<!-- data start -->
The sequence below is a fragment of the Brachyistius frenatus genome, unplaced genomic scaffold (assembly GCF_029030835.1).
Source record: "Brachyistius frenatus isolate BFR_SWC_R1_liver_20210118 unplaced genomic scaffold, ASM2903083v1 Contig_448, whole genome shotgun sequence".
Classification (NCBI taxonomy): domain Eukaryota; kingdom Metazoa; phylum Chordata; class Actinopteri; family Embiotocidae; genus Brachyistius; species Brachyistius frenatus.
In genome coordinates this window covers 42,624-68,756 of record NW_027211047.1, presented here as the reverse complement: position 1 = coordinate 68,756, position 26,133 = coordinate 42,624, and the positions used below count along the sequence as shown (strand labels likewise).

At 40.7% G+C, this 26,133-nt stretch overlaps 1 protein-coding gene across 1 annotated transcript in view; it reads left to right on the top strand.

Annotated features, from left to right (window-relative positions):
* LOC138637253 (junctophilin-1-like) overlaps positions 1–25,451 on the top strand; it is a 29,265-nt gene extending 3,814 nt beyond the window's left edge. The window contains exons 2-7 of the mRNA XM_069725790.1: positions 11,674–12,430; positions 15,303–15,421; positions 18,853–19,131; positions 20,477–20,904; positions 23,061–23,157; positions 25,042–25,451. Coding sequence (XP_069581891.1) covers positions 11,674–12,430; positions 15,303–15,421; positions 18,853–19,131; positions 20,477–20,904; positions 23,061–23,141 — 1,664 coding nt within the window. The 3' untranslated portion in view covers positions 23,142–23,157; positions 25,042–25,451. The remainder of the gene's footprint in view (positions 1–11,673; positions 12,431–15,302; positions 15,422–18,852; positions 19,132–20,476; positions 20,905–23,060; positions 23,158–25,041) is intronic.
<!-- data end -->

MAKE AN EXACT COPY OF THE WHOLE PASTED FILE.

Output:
The sequence below is a fragment of the Brachyistius frenatus genome, unplaced genomic scaffold (assembly GCF_029030835.1).
Source record: "Brachyistius frenatus isolate BFR_SWC_R1_liver_20210118 unplaced genomic scaffold, ASM2903083v1 Contig_448, whole genome shotgun sequence".
Classification (NCBI taxonomy): domain Eukaryota; kingdom Metazoa; phylum Chordata; class Actinopteri; family Embiotocidae; genus Brachyistius; species Brachyistius frenatus.
In genome coordinates this window covers 42,624-68,756 of record NW_027211047.1, presented here as the reverse complement: position 1 = coordinate 68,756, position 26,133 = coordinate 42,624, and the positions used below count along the sequence as shown (strand labels likewise).

At 40.7% G+C, this 26,133-nt stretch overlaps 1 protein-coding gene across 1 annotated transcript in view; it reads left to right on the top strand.

Annotated features, from left to right (window-relative positions):
* LOC138637253 (junctophilin-1-like) overlaps positions 1–25,451 on the top strand; it is a 29,265-nt gene extending 3,814 nt beyond the window's left edge. The window contains exons 2-7 of the mRNA XM_069725790.1: positions 11,674–12,430; positions 15,303–15,421; positions 18,853–19,131; positions 20,477–20,904; positions 23,061–23,157; positions 25,042–25,451. Coding sequence (XP_069581891.1) covers positions 11,674–12,430; positions 15,303–15,421; positions 18,853–19,131; positions 20,477–20,904; positions 23,061–23,141 — 1,664 coding nt within the window. The 3' untranslated portion in view covers positions 23,142–23,157; positions 25,042–25,451. The remainder of the gene's footprint in view (positions 1–11,673; positions 12,431–15,302; positions 15,422–18,852; positions 19,132–20,476; positions 20,905–23,060; positions 23,158–25,041) is intronic.